Ad copy isn’t exactly something that is easy to decide upon, particularly when attempting to achieve a fruitful marketing strategy. Also, ad copy is something that some of the larger retailers may get a little bit lazy about. A flawless example of this is JCPenney, who has already caused quite a stir in weaning their customers off of store coupons. It seems as though their ad copy is just as dull as their lack of sales:

mistakes article 4

Take a good, hard look. The landing pages for each of these ads is identical: www.jcpenney.com/officialsite, and so is the title for each ad: “JCPenney.com – JCPenney Official Site,” and part of the text that follows: “Free Shipping No Minimum!” Talk about repetition. JCPenney obviously didn’t consider that they might benefit from mixing up their ad texts a little bit, and using the same ads over and over for different keywords is not the best strategy So remember, marketers should always keep their ad texts informative, relative, and assorted to pull that customer in. Oh, and forget the repetition. You don’t need it. Really. You don’t need it.

Lesson #4: Expand your ad copy horizons and stop repeating yourself!

5. Don’t put all of your eggs in one basket!

Many marketers are tempted to put all of their eggs in one basket, so to speak, and hope that the plan they put in place succeeds. While Google is the prime source for AdWords and the first method of Internet marketing that comes to mind for most, there are also other sites that can be used. So why try Google but neglect to give Bing a fair shot? This is a perfect example of a mistake that many make, in relying only on Google campaigns and not bringing Bing into the mix. For the purposes of this final example, we are going to use The Huffington Post, a popular American news website and blog:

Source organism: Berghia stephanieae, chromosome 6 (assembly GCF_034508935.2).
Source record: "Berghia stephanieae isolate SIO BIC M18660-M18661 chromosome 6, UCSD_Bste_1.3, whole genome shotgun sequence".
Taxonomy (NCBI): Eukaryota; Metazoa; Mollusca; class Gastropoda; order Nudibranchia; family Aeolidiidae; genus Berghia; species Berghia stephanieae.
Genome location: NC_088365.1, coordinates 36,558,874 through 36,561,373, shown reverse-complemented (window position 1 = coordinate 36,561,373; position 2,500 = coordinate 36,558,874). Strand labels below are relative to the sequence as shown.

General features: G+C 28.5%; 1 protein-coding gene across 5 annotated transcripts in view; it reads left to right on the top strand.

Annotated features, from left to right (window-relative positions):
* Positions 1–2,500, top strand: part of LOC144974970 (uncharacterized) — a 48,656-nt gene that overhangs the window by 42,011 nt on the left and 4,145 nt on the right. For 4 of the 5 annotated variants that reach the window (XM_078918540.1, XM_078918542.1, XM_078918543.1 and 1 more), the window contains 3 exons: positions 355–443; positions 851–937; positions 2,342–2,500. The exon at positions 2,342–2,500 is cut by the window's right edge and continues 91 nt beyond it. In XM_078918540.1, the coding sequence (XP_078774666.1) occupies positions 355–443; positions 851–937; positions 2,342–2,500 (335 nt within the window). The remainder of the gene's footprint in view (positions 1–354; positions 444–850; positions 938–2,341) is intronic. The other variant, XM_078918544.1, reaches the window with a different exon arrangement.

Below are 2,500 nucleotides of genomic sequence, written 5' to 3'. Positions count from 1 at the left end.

mistakes article 5

As can be seen from their ads keywords, absolutely none of their budget is going to Bing advertising. While Huffington Post probably already has loyal people who visit the site each day, they are depending only on the keywords advertising of Google. So why not give Bing a try for some ads? It can’t hurt.

Lesson #5: Branch out in how and where you advertise!

Summary

Mistakes are common, and are to be expected when trying to plan an effective Internet marketing campaign. Many advertising efforts may be hit or miss and it takes time to determine their effectiveness. So? Lessons learned: some mistakes are more preventable than others, and making sure not to make these trivial errors can help to make your advertising goals that much more achievable in the long-run.

Comments

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Kepran Infosoft
Elite Proxies
Exactly what I was looking for, regards for putting up.
Ross Taylor
I agree with 4 of these, but must respectfully disagree with #2. Even if you rank organically for your brand name, it pays to bid on it in PPC. You'll likely be paying the lowest possible amount for the keyword bids because of high quality score, especially if there's no one else bidding on your brand. Also, in your example if CVS were to bid on CVS Card, they ensure the first result can land on a page about the card, how to get it, what it does rather than hope the search engine returns the right landing page. I agree with the rest, especially #5. Bing is low competition and a very affordable way to get into paid search.
Rick Noel
Nice post Kerin.The only time #5 might make sense is that if an advertiser has limited resources to manage one paid search network, Google will provide more inventory than Bing in terms of search volume by a large factor. If able to support more than one paid search ad network, then by all means, testing Bing search is the logical thing to do. Many say the CPA (Cost Per Acquisition) for certain niches is lower on Bing than Google, even if the inventory smaller than Google. Thanks for sharing.
Chris Violetis
Great post Kerin, I would have to agree with Rick and Ross above on their points but at the same time I understand your methodology.
I would also like to add this, big companies are not necessarily smarter, so I urge anyone following their footsteps to research and think twice if that's is a strategy they want to follow or S&D ideas.

Thank you for sharing.